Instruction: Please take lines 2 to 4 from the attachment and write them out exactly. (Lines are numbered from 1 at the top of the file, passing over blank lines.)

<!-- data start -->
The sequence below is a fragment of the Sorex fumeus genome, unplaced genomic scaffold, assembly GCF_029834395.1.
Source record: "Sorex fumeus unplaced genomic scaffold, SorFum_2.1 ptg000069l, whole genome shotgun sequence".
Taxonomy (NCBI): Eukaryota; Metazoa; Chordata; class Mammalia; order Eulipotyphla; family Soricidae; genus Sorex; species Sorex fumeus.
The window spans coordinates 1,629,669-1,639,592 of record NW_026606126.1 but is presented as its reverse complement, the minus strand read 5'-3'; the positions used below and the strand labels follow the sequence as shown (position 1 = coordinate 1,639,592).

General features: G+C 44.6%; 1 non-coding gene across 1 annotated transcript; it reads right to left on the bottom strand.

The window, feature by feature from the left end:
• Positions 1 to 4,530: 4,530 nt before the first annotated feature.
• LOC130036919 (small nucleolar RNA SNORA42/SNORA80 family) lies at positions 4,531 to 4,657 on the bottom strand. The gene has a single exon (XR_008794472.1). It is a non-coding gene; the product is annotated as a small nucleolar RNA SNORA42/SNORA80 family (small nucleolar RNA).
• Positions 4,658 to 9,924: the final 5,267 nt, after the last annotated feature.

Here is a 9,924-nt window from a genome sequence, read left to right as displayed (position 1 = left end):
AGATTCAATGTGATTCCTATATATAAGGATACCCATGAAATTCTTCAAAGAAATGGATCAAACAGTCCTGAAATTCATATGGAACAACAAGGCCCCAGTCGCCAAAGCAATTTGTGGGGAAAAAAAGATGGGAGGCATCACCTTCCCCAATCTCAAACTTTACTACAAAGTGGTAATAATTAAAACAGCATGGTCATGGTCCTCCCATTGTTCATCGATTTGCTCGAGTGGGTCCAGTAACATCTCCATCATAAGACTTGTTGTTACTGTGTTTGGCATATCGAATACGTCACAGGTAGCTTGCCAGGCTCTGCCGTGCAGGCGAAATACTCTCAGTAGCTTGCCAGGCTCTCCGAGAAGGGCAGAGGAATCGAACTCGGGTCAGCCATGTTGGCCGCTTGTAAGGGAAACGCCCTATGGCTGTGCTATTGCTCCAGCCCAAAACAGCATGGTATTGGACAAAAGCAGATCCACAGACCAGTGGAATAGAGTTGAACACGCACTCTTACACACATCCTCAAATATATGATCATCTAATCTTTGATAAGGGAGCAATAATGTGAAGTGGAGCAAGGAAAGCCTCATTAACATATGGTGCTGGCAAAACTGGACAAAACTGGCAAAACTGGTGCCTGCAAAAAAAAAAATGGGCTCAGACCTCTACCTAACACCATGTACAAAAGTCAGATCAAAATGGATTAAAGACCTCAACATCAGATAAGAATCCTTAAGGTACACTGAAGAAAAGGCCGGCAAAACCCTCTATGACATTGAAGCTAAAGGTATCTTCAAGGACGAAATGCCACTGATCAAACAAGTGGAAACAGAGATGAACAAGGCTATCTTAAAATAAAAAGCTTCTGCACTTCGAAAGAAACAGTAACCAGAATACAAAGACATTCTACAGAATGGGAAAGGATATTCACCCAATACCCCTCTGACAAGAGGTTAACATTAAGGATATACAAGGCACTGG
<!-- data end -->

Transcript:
Source record: "Sorex fumeus unplaced genomic scaffold, SorFum_2.1 ptg000069l, whole genome shotgun sequence".
Taxonomy (NCBI): Eukaryota; Metazoa; Chordata; class Mammalia; order Eulipotyphla; family Soricidae; genus Sorex; species Sorex fumeus.
The window spans coordinates 1,629,669-1,639,592 of record NW_026606126.1 but is presented as its reverse complement, the minus strand read 5'-3'; the positions used below and the strand labels follow the sequence as shown (position 1 = coordinate 1,639,592).